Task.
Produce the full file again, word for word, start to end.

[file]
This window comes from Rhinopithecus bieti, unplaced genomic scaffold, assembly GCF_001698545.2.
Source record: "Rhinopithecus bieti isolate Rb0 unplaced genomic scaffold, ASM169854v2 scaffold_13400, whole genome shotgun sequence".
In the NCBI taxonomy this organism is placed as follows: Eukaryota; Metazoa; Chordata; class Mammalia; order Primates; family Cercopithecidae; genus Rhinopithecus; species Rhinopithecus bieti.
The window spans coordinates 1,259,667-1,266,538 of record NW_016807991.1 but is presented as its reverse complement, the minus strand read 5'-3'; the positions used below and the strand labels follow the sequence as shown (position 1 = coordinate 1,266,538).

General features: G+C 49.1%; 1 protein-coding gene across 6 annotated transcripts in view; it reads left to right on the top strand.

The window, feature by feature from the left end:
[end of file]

This window comes from Rhinopithecus bieti, unplaced genomic scaffold, assembly GCF_001698545.2.
Source record: "Rhinopithecus bieti isolate Rb0 unplaced genomic scaffold, ASM169854v2 scaffold_13400, whole genome shotgun sequence".
In the NCBI taxonomy this organism is placed as follows: Eukaryota; Metazoa; Chordata; class Mammalia; order Primates; family Cercopithecidae; genus Rhinopithecus; species Rhinopithecus bieti.
The window spans coordinates 1,259,667-1,266,538 of record NW_016807991.1 but is presented as its reverse complement, the minus strand read 5'-3'; the positions used below and the strand labels follow the sequence as shown (position 1 = coordinate 1,266,538).

General features: G+C 49.1%; 1 protein-coding gene across 6 annotated transcripts in view; it reads left to right on the top strand.

The window, feature by feature from the left end: